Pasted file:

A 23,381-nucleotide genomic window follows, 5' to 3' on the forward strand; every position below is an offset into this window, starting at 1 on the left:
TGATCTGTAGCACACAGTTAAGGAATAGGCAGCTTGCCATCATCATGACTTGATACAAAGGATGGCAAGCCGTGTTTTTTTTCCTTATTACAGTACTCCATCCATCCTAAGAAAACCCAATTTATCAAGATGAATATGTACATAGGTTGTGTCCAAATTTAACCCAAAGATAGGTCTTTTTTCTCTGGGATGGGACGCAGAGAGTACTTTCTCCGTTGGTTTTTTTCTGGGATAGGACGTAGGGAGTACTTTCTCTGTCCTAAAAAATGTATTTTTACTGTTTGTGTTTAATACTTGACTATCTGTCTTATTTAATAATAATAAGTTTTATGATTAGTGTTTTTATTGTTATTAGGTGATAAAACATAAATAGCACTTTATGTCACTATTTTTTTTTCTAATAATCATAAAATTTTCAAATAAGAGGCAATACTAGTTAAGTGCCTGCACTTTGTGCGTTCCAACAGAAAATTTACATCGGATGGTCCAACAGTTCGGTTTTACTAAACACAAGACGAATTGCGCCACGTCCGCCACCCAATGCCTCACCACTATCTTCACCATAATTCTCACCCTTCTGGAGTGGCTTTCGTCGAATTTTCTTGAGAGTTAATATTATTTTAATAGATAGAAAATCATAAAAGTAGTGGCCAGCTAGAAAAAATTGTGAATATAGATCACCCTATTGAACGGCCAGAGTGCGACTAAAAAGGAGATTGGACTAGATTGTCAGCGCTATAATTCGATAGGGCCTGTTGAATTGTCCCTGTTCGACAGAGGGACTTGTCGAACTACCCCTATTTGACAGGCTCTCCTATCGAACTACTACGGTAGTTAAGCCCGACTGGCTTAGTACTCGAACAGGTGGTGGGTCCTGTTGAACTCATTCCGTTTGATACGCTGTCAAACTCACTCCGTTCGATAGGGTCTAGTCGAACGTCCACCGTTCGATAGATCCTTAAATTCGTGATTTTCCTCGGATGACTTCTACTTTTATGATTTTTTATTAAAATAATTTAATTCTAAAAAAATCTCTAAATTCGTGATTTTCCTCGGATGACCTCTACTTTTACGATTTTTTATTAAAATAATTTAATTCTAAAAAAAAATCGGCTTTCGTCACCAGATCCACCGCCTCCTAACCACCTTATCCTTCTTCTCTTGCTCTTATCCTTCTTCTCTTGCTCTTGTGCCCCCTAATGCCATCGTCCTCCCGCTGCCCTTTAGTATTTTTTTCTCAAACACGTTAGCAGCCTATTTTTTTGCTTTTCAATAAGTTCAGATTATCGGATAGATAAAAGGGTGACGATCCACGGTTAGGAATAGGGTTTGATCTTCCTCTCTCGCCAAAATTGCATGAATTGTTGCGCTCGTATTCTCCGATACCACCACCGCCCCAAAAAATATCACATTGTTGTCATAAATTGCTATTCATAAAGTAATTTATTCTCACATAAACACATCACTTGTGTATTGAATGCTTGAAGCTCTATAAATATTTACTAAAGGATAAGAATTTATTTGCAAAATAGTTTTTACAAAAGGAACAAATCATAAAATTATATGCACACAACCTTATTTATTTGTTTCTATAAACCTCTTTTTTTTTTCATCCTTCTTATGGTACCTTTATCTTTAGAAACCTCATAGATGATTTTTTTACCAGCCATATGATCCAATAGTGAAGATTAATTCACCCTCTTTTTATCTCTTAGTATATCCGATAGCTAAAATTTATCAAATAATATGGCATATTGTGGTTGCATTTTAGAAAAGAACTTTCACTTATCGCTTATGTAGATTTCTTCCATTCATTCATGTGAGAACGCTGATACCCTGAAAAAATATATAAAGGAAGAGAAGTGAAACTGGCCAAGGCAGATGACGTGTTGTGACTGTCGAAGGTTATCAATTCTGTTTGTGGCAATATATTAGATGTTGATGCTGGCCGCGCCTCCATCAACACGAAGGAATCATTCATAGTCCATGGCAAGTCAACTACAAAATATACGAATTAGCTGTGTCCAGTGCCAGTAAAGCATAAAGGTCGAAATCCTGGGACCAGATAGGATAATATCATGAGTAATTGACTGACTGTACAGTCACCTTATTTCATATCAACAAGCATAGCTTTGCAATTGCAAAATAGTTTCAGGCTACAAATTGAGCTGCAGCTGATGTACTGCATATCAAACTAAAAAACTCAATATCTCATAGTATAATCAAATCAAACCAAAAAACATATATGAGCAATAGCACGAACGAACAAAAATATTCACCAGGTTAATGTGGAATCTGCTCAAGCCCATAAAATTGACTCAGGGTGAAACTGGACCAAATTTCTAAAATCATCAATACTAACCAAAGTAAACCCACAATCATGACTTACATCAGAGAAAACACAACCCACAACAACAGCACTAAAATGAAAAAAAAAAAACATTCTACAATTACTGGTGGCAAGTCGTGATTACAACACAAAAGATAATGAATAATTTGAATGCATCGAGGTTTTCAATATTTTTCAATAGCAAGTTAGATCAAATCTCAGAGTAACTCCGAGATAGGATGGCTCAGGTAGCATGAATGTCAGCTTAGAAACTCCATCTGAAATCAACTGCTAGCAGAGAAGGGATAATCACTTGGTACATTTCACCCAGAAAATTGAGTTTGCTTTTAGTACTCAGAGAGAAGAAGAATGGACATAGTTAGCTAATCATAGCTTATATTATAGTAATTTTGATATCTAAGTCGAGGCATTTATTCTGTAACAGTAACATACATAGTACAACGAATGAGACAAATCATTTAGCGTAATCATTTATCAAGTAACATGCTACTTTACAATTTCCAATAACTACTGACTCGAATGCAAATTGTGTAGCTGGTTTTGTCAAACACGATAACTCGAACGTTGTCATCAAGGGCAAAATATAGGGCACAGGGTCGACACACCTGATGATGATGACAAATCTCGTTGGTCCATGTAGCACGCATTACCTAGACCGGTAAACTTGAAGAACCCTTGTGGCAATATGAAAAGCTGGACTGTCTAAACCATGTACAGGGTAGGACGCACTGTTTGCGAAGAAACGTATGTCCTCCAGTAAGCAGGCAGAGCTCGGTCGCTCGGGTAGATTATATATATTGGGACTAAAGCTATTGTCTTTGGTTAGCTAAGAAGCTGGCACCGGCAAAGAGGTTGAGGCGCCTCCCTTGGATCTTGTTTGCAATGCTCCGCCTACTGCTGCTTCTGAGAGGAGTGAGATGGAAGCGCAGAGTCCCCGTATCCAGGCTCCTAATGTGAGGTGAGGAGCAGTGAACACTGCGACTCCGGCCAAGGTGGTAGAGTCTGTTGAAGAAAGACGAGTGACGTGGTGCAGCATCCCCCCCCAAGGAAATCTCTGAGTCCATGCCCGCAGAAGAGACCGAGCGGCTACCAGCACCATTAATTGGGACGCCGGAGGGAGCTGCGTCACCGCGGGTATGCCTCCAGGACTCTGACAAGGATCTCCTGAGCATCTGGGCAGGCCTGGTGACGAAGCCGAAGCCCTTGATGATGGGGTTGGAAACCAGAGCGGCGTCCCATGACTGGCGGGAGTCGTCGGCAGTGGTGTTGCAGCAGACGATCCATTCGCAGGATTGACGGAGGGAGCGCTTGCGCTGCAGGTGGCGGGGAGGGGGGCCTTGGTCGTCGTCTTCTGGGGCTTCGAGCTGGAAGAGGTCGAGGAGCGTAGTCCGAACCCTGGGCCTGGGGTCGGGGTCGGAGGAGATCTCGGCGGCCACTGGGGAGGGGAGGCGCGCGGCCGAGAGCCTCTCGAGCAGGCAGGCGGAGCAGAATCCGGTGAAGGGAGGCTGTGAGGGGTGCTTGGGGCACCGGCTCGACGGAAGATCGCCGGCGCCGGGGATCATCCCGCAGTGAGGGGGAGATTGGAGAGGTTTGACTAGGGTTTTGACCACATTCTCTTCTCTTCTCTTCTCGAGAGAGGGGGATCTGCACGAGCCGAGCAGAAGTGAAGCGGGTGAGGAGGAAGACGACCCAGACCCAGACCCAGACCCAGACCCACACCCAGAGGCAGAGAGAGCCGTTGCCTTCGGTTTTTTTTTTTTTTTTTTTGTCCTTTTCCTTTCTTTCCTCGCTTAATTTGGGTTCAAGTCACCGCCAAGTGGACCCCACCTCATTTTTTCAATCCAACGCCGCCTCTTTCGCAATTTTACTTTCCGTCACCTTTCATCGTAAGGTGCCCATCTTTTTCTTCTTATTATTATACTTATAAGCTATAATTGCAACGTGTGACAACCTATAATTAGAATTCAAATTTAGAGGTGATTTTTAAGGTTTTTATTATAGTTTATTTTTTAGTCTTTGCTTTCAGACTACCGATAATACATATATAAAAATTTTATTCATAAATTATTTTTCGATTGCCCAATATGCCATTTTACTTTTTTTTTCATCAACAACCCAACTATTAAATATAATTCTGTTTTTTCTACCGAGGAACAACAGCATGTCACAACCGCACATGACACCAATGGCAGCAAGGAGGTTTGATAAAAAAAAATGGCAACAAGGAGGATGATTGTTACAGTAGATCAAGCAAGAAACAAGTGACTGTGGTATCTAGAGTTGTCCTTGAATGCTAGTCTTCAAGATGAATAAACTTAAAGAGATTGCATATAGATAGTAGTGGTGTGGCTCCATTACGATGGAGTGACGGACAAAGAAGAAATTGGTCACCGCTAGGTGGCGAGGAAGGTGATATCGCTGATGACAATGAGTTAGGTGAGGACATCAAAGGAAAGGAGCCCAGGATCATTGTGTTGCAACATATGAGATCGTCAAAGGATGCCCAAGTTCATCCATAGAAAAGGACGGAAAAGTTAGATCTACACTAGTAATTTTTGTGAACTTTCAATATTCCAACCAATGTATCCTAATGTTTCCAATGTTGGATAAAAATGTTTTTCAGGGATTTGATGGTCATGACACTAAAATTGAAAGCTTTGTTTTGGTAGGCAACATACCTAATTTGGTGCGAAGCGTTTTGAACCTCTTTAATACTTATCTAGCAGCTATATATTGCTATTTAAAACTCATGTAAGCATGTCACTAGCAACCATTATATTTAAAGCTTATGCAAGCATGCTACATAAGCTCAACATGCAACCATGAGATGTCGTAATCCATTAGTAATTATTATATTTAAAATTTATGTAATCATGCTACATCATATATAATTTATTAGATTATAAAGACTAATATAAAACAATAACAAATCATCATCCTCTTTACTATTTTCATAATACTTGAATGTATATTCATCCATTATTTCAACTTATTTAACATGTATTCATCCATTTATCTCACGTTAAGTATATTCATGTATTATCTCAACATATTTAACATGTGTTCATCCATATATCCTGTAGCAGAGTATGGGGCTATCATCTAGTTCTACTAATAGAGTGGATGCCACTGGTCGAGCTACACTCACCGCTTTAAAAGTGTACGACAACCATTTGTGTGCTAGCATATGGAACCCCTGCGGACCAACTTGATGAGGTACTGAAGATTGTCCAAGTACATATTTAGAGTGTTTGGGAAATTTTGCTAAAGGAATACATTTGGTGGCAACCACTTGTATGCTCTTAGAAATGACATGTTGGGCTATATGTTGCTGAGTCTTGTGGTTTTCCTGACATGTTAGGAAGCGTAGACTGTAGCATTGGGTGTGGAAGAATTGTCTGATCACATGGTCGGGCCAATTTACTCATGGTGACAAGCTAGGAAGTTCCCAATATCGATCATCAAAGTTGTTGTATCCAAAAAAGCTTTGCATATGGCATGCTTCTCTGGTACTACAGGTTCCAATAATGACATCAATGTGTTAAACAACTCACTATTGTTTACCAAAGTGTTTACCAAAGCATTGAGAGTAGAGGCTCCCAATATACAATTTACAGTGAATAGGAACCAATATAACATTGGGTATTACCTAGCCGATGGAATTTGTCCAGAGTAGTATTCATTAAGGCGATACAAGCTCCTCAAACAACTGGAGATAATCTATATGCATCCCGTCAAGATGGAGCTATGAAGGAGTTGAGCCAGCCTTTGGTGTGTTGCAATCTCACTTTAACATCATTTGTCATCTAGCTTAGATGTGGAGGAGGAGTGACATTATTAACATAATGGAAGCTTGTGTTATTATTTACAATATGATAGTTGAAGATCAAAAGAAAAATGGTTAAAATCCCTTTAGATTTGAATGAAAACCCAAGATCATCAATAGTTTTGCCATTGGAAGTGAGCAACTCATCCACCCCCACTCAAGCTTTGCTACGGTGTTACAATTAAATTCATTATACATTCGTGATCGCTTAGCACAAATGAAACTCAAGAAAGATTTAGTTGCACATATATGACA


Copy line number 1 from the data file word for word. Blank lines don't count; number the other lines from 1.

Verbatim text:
A 23,381-nucleotide genomic window follows, 5' to 3' on the forward strand; every position below is an offset into this window, starting at 1 on the left: